I’ve talked a lot about customer service and company behaviour throughout the coronavirus pandemic. But one thing I have been curious about, and surprisingly haven’t seen much about, is how did consumers find taking one of those so called payment ‘holidays’?. Was it a dream holiday or a holiday from hell?
Rather than guess, we asked you – and the results are in. Our survey of more than 900 consumers tells us that in the main, those that have taken a payment holiday or used an overdraft have reported positive experiences of communication with their lenders, many found the ability to take one helpful, and in fact, perhaps unsurprisingly, a number told us of their intention to take one going forward.
But as with everything, it wasn’t always as simple for some. The more we dug, the more we understood that while a lot has been done to facilitate these initiatives for consumers, some were not as lucky with the positive experience, and for a fair number, nuances they were unaware of or – arguably – were not hit home to them left them confused and surprised (and not in a good way). In short, the devil was in the detail.
What is a ‘payment holiday’?
Payment deferrals are not a new thing – but it’s fair to say that they have never been as high profile and, certainly at the start of the pandemic if you asked for one, you got it almost without question.
And to that point, I’ve always been a bit uneasy with the term ‘payment holiday’ to describe what is effectively a deferral with strings. A ‘holiday’ (remember those?) implies freedom from something and this really isn’t the case here.
Communication is in whose interest?
Perhaps one of the more telling findings we saw from our survey was that just over a third of people were not aware that lenders were still able to charge interest on existing balances despite the physical monthly payments being authorised to stop.
We have examples in our complaints data (which we looked at alongside our survey findings) of people finding an interest charge on their statements after their three months of non-payment was ‘up’. And it was clear that the difference between ‘not paying anything for three months’ versus ‘you will incur a charge if you don’t pay anything for three months’ was not clear to too many people.
On the face of it, the statement in the case of a payment holiday that your payments are ‘stopped’ for three (or six) months is in fact correct. But it doesn’t tell the full story. What consumers have told us is that many did not understand was that this didn’t mean your interest was frozen.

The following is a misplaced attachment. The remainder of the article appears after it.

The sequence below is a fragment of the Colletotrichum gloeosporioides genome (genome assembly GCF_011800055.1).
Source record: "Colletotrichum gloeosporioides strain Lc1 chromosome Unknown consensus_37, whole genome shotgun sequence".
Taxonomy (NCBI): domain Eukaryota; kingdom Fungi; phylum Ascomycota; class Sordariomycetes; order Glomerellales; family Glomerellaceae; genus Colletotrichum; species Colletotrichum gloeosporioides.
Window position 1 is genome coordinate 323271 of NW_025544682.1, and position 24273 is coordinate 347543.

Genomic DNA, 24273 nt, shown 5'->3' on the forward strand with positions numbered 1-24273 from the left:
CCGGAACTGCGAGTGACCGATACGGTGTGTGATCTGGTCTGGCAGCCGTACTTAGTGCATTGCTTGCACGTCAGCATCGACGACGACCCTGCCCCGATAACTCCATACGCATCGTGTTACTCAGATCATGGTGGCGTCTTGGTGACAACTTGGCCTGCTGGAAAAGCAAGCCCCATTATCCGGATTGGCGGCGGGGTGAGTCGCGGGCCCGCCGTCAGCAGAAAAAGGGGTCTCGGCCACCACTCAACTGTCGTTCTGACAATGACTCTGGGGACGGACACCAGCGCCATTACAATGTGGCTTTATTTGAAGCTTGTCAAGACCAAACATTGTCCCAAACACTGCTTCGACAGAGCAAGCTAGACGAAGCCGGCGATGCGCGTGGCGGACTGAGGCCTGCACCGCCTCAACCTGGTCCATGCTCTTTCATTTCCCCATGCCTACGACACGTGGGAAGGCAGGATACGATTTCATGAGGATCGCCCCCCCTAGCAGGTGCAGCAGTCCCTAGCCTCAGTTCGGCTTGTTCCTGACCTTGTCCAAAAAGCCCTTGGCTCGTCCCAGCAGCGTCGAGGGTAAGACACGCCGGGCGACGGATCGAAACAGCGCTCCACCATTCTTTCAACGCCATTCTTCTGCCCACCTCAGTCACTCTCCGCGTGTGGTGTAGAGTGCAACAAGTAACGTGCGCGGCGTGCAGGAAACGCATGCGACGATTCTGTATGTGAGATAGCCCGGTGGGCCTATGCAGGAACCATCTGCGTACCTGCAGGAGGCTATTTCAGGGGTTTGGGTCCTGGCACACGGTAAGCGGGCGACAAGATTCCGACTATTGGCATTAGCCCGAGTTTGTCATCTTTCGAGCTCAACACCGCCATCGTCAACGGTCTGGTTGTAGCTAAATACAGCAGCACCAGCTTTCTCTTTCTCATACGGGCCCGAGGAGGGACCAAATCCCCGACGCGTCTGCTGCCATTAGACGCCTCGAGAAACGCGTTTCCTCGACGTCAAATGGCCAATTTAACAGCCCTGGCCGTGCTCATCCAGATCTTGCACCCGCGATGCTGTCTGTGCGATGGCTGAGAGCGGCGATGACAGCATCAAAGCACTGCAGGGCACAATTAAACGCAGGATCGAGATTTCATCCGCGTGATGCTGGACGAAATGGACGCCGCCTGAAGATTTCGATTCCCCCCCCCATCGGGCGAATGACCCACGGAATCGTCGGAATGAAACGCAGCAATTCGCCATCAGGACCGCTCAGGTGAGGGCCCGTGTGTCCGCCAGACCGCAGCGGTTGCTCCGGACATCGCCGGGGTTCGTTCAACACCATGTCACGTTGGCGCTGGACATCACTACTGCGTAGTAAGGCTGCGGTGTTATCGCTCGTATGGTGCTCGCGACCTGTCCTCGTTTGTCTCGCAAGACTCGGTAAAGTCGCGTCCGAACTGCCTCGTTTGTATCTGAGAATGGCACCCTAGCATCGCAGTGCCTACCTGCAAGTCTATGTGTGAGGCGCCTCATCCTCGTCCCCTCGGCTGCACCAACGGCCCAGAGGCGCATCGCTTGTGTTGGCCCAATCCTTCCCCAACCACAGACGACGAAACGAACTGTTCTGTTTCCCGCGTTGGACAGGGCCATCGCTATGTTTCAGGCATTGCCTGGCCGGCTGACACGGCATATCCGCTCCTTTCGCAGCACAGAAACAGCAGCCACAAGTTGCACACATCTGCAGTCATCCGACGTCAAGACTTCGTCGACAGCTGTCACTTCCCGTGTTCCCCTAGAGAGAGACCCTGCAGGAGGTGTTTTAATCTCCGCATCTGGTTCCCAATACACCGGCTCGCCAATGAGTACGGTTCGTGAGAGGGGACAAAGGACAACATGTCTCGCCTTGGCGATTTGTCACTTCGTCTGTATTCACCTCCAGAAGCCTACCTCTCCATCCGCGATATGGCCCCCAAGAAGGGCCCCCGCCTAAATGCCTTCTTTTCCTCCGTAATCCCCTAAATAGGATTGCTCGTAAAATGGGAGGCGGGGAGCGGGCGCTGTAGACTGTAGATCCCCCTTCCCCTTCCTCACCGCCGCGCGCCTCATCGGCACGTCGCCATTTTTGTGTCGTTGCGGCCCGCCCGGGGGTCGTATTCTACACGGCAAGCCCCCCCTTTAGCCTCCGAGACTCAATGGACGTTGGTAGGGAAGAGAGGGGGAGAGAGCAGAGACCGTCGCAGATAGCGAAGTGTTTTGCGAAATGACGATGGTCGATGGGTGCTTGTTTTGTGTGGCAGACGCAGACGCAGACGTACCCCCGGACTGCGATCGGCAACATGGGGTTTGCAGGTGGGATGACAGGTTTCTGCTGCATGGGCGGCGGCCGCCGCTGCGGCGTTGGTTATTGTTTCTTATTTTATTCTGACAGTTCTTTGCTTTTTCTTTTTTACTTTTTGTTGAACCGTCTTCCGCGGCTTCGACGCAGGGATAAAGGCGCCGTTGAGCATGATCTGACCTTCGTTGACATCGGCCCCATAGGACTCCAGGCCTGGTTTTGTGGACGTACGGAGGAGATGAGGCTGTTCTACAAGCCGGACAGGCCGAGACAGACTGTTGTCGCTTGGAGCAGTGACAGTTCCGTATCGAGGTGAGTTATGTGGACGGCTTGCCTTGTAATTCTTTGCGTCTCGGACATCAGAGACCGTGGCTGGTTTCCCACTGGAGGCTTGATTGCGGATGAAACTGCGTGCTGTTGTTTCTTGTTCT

So if you had an existing balance, and your credit agreement includes an interest rate to be applied, this was still allowed to continue. To be clear, this meant that your end balance after your payment holiday could actually be higher than before it started (particularly if you had a credit card) – and if an interest rate applied and you had a balance on your agreement then by not paying this for three to six months, you were in effect incurring higher charges as you weren’t paying at least some of it off.
Many of the people we heard from who had been caught by this questioned the fairness of the practice. I think this, along with the unfortunate choice of name for the scheme, does let down what is a well intentioned measure. It should have been a lot clearer, particularly for high interest, and frankly complicated products like credit cards.
And what next?
Perhaps the most concerning point of our survey findings for me is the 53% of respondents that told us that they were at least slightly concerned about paying back their debt after their payment holiday had ended. The proportion that felt concerned was lower for those that used an overdraft – but was still a third of those respondents.
Now while this concern is not necessarily caused by the payment holiday itself (and in fact that potentially gave some respite temporarily), if you couple that with the one-third of these that told us they didn’t feel they had all options for paying back debt explained to them, I’d argue there’s more that could be done here.
This is particularly telling for those that are now facing (or have had applied) significant interest (of up to 39.9%) applied to existing overdrafts. The warning signs for this have been there and in fact this proposal was admirably shelved at the start of the pandemic in the UK. But now lenders are allowed to do this, what does that mean for those of us that have built up a significant overdraft that has been used to cover shortfalls – will they be offered a means of support rather than being dragged further into debt on something they would have found difficult to pay back immediately regardless?
In conclusion, I support anything that will give consumers much needed relief in the face of financial difficulty or might help them budget and plan for any longer term issues. But it is clear to me that some people didn’t have all the facts, and at the start of the pandemic communication perhaps wasn’t done as clear and plain as we would expect.
The ‘devilish details’ are perhaps more widely understood now, and of course the extensions to deadlines for payment holiday applications are I’m sure welcome – especially as I’m sure none of us expected this way of life to last for this long. But what I’d like to know now is what lenders are doing to support those that didn’t quite know what they were getting into – and indeed how they are proactively improving communications to those that are now opting to defer monthly payments or take out an overdraft as we continue life in lockdown.